Farmersville brings on new interim city manager

(Rigo Moran)

City council unanimously appoints Daniel Padilla as Farmersville’s interim city manager; Padilla aims to leverage his experience to advance city projects, integrate into the community

FARMERSVILLE – A month after Farmersville City Council opted not to renew its former city manager’s contract, Daniel Padilla has stepped into the role as the town’s new interim city manager, with aspirations of securing the position permanently.

On May 28, Farmersville City Council unanimously voted to hire Daniel Padilla as the town’s interim city manager. Padilla, who officially starts on June 12 and will be in city hall starting June 17, is now focusing on becoming a part of the Farmersville community and getting involved in city projects.

“My first goals are kind of getting to know staff and getting to know the stakeholders in the community,” Padilla said. “I want to help them deliver capital improvement projects as soon as possible. Those are my goals to help deliver those projects.”

Padilla believes his background in engineering and public works will help him in assisting the city’s projects as the interim city manager. He previously worked as a deputy public works director in Yuba County before he left to pursue the city manager position with Farmersville, a role he hopes he could eventually take on permanently.

“(This is) his first step into city management, and that’s the direction that he wants to go into,” Councilmember Greg Gomez said. “During the interview, he really did express the desire to stay on if the council chose to keep him as a permanent city manager.” 

Gomez explained that Padilla’s master’s degree in public administration and experience working for city and county agencies indicated to council he may be a good fit for the position. He noted that during the city council meeting on May 28, which Padilla attended, the council took up an emergency item on Front Street that Padilla had helpful insights on.

“He stepped right in and started offering some suggestions on how we could proceed to make sure that that project was successful and that our money stretched as far as it could,” Gomez said.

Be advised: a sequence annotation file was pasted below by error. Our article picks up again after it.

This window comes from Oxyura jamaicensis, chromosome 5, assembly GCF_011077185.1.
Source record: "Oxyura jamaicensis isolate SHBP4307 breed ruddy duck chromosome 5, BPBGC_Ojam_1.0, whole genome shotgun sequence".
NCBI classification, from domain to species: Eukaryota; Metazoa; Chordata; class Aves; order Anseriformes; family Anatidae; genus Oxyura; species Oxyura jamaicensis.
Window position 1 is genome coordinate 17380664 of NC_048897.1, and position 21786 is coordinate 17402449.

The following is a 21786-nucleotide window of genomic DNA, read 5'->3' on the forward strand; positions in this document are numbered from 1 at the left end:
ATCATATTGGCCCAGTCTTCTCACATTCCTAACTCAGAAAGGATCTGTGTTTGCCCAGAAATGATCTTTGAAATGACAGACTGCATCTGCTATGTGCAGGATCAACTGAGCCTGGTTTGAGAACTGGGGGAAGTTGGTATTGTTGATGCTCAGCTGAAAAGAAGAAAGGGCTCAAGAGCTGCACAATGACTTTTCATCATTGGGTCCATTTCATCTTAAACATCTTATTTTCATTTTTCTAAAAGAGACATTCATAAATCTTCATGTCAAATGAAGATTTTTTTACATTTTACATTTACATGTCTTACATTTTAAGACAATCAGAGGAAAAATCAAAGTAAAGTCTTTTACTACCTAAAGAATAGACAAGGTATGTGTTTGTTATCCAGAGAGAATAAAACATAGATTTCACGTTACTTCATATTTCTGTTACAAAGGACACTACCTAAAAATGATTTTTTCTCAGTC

Padilla’s experience might be especially useful to Farmersville since the city currently does not have a public works director.

“My 23 years of management in the engineering and public works sector will help me get into this position. I’m looking forward to contributing in those departments immediately and I can hit the ground running in those areas,” Padilla said.

One of the other things that the council was looking for in a city manager is someone who is committed to the community. Mayor Tina Hernandez noted in a past interview with The Sun-Gazette that the city needs someone who has the Farmersville community in their best interest. Padilla said he plans to do everything he can to immerse himself in the Farmersville community to prepare for the new position.

“I’m going to attend any public events that Farmersville has. I have an open-door policy, everyone’s welcome to contact me,” Padilla said. “I’m being transparent and will reach out to the council’s government, school district and to the city council and any other local stakeholders in the community.”

Padilla is showing his commitment to the community in more than one way. He plans to commute to the office from his home in Bakersfield every day to fill his new role.

“I’ll have a traditional schedule working in the office, so it’s a little bit of a commute. But I maximize the use of my commute. I’ll be communicating with people and working during my commute,” Padilla said.

Overall, Padilla is looking forward to starting his new role and making the most of however long he is there.

“I’ve always been thinking about working towards being the executive manager for a public agency. So, to be able to get this position, it’s very exciting. I’m looking forward to it,” Padilla said. 

Padilla is stepping into the role previously filled by Jennifer Gomez, who was removed from the position on April 22 after city council voted 3-2 not to renew her contract with the city in a closed session meeting. Gomez served the city of Farmersville as city manager for just shy of six years before her contract expired.

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